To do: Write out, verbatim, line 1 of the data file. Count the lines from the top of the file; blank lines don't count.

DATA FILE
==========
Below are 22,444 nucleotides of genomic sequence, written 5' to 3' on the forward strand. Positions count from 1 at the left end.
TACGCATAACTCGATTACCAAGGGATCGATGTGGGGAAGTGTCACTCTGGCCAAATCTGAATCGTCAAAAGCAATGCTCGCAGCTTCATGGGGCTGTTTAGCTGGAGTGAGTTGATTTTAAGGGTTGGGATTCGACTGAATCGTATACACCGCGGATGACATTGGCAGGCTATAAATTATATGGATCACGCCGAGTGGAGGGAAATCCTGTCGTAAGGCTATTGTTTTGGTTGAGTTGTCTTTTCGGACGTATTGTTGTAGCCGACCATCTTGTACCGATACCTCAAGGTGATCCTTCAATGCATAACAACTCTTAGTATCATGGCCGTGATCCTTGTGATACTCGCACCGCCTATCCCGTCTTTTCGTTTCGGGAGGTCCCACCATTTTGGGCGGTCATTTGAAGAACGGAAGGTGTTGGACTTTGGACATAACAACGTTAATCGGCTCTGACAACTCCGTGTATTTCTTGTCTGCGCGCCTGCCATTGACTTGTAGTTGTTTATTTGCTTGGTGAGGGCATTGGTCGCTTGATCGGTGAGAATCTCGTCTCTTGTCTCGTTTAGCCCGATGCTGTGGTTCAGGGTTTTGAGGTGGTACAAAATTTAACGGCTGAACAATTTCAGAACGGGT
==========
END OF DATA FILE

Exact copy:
Below are 22,444 nucleotides of genomic sequence, written 5' to 3' on the forward strand. Positions count from 1 at the left end.